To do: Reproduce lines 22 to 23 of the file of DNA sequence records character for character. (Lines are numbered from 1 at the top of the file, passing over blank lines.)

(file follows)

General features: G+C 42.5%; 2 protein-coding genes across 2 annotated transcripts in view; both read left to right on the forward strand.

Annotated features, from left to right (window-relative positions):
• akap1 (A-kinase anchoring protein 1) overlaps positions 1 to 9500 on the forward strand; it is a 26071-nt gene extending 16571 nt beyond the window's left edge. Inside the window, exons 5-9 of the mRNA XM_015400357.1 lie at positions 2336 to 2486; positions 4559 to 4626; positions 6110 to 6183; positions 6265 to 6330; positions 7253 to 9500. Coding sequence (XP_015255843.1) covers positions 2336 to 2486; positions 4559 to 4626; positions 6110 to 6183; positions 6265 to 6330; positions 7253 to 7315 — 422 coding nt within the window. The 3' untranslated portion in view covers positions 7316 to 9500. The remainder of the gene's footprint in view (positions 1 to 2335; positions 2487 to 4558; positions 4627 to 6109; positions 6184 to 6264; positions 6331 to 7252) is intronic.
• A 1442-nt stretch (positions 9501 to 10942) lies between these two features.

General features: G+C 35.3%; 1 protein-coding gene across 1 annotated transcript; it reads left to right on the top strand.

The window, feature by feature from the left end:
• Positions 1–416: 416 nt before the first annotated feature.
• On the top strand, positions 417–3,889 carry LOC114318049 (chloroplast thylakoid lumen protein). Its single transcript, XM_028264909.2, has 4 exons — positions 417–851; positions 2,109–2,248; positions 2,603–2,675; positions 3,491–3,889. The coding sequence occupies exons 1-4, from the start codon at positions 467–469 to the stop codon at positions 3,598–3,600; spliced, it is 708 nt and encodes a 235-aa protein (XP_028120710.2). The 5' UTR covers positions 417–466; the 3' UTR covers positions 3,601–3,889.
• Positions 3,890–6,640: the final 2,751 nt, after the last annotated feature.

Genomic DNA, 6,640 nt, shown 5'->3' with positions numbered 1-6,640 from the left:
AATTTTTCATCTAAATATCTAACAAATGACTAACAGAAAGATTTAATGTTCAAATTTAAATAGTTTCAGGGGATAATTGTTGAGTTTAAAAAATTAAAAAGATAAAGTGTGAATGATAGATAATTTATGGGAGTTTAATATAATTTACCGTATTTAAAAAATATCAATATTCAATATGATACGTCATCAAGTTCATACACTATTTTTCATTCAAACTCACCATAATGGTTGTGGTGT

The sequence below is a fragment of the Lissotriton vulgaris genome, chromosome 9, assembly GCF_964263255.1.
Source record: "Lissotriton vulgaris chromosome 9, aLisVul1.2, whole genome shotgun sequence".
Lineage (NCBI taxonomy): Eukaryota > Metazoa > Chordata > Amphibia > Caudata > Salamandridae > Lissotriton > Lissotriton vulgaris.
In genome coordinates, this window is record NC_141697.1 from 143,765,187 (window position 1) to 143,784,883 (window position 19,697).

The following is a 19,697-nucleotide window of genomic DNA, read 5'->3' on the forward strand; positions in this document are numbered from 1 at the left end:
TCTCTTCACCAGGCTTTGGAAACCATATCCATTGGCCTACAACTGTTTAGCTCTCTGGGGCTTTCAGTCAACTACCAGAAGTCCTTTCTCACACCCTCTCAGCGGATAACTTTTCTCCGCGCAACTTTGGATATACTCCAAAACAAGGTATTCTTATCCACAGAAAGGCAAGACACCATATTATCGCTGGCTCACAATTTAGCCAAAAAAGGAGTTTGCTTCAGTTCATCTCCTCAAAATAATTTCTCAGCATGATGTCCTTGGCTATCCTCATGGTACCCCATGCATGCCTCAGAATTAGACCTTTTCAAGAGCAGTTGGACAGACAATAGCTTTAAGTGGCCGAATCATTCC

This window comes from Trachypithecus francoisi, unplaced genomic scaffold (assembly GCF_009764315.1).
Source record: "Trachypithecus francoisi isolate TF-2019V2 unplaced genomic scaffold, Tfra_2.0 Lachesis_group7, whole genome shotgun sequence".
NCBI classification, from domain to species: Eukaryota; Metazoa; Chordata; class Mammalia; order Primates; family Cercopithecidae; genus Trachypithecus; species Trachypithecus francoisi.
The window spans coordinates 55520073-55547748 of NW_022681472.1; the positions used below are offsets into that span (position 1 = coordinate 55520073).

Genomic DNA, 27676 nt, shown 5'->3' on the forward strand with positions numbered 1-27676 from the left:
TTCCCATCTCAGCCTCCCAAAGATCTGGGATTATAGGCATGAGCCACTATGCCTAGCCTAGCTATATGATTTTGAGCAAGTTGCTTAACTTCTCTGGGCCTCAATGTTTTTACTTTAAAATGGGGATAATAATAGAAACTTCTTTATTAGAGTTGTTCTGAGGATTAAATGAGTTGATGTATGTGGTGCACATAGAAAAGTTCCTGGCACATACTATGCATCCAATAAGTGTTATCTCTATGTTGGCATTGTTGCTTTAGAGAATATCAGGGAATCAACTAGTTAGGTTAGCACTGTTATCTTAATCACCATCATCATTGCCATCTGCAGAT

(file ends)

Genomic DNA, 27676 nt, shown 5'->3' on the forward strand with positions numbered 1-27676 from the left:
TTCCCATCTCAGCCTCCCAAAGATCTGGGATTATAGGCATGAGCCACTATGCCTAGCCTAGCTATATGATTTTGAGCAAGTTGCTTAACTTCTCTGGGCCTCAATGTTTTTACTTTAAAATGGGGATAATAATAGAAACTTCTTTATTAGAGTTGTTCTGAGGATTAAATGAGTTGATGTATGTGGTGCACATAGAAAAGTTCCTGGCACATACTATGCATCCAATAAGTGTTATCTCTATGTTGGCATTGTTGCTTTAGAGAATATCAGGGAATCAACTAGTTAGGTTAGCACTGTTATCTTAATCACCATCATCATTGCCATCTGCAGAT